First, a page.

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Updated by Joanna James on Dec 17, 2019
Headline for Must-Try Dishes in the Maldives - A checklist for the first time visitor
Joanna James Joanna James
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Must-Try Dishes in the Maldives - A checklist for the first time visitor

When you are done watching the sunset, or feeling like something local after a long snorkelling trip, the Maldives has dishes that are simply perfect. Here's the top five out of the lot.



Garushiya is one of the staples in local cuisine. It is had by the locals almost every day and comprises of some of the island constants. The dish is a flavoursome fragrant fish soup, that is not spicy at all. The main ingredient is fish, to which water, lime, chilli, onions, and salt is added. A bit of rice is included in some variations, especially when garudhiya is had as a full meal.


Mas Huni

Mas Huni is another local staple but is very popular in any overwater restaurant in the Maldives. The basic ingredient is tuna, which is smoked and shredded. This is then mixed with coconut. Onion and lemon are added to give it zest. Mas Huni is usually served around breakfast time, along with a starch like flatbreads usually in the form of chapathi or rotti.


Bis Keemiya

Bis Keemiya is more of a snack than a main meal and can be found in any street cafe. It is like a cross between a samosa - an Indian savoury snack - and a spring roll. The outer casing of the snack is made of a papery pastry. The stuffing inside is a mix of tuna and hardboiled egg, with onions and cabbage to kick up the flavours. These strange flavours combine in a delightful way to make Bis Keemiya one of the best snacks you can have in the Maldives.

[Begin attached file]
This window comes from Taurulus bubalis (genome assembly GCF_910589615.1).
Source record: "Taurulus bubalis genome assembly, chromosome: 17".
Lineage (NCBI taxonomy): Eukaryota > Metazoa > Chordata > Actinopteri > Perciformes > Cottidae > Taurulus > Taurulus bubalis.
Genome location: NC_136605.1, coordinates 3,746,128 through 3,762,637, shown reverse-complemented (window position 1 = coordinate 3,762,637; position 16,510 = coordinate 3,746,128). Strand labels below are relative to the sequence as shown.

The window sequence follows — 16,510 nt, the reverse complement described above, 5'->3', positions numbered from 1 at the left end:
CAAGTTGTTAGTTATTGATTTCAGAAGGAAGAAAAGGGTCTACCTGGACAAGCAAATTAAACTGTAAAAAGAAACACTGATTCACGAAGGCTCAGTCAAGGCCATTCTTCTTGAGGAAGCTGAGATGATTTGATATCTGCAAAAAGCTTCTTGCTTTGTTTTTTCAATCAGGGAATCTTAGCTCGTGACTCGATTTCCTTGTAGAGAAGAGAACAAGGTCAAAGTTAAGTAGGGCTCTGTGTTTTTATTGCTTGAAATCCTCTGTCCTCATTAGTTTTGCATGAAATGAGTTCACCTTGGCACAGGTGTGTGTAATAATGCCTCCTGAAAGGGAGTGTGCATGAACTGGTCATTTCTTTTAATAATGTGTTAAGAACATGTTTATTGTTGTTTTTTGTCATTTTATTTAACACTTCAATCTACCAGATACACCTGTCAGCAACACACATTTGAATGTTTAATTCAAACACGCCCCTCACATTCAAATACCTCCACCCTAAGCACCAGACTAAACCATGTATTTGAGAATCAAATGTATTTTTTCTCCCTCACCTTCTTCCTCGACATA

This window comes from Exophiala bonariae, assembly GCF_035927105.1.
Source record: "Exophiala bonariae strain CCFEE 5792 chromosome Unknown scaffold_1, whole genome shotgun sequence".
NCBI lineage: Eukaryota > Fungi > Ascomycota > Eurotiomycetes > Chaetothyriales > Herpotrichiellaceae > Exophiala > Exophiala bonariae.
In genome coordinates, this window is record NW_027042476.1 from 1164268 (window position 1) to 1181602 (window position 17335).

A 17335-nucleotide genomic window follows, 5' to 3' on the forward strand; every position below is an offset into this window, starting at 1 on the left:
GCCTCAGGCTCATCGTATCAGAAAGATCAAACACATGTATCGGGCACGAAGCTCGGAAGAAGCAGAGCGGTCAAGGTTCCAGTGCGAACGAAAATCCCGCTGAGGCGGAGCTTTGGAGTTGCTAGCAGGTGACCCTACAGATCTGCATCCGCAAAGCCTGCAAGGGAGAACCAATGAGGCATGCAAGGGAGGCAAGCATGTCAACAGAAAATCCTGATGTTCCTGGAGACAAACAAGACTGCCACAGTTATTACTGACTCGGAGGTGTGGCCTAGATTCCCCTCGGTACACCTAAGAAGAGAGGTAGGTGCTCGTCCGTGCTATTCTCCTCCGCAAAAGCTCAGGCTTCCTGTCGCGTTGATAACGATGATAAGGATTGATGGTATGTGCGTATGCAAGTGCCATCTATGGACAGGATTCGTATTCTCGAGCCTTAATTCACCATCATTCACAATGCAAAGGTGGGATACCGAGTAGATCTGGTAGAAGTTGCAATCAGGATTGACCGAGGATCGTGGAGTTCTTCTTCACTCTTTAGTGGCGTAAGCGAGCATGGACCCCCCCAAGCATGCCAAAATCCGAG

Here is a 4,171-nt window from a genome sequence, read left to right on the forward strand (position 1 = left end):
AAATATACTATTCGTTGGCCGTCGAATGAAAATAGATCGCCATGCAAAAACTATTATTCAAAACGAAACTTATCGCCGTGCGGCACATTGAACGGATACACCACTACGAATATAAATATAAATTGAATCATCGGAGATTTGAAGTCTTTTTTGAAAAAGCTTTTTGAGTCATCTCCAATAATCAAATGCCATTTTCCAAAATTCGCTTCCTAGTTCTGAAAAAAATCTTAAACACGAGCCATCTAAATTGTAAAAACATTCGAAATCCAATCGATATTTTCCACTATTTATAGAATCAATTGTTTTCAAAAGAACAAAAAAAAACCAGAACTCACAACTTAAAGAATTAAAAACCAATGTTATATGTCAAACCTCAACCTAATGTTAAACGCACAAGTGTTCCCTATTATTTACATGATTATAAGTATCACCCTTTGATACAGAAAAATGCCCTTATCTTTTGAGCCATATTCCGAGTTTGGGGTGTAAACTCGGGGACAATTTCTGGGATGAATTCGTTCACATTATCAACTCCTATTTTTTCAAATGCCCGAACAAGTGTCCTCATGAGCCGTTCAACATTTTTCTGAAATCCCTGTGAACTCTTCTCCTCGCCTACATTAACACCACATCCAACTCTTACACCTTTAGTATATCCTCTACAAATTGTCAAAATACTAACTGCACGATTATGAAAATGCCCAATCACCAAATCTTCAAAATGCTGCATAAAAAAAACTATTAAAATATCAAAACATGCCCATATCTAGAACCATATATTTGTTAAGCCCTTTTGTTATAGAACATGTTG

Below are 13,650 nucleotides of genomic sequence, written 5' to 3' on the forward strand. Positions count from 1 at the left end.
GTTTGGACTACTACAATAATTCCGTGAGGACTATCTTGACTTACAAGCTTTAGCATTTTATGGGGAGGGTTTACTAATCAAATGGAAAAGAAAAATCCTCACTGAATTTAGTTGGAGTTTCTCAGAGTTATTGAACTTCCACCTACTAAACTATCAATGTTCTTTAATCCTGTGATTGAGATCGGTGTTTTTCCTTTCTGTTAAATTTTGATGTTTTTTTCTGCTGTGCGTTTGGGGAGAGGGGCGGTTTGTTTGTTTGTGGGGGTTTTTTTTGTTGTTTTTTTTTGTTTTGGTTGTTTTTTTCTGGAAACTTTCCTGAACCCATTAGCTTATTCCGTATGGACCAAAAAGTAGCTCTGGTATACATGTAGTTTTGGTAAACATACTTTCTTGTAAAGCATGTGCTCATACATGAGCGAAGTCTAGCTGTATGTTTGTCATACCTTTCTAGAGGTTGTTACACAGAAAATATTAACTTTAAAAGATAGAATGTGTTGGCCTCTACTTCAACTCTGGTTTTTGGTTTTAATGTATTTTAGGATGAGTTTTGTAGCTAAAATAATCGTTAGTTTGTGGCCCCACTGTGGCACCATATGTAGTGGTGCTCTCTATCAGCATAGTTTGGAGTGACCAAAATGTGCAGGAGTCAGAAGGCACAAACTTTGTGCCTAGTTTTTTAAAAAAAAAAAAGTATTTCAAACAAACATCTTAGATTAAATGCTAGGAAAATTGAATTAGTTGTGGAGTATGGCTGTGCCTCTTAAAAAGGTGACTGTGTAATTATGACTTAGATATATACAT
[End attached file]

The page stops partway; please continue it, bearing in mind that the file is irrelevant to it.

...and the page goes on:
Boshi Mashuni

A simple salad that comprises of the best of everything the Maldives has to offer, you will find this dish even at high-end restaurants found at resorts the likes of Reethi Faru Resort. In essence, it is a salad made of banana flower. If you have not seen a banana flower, it is the furthest one can picture what a flower is. Red and long, almost like a conch shell, the outer layers of the flower can be peeled to reveal the tendrils of banana. These are lightly sautéed to make a crunchy salad, mixed with freshly grated coconut. Fried curry leaves are added for added flavour, and turmeric and cumin give the dish its distinct smell. Some add a bit of lime for a tangy twist, and a sprinkling of Maldivian chilli for that unique burst at each bite.


Fried yams

Another snack that one can grab at any local food store, friend yams are akin to chips. Yams are one of the easily grown crops on the island and are rather cheap. With so many tubers lying around, the locals have had to get creative in the way they consume these. Fried yams are one of the more popular solutions. If done right, these strips of yam would be crunchy at the bite, but mushy inside. They can be had on their own with a little helping of salt and chilli, or with a variety of dipping sauces.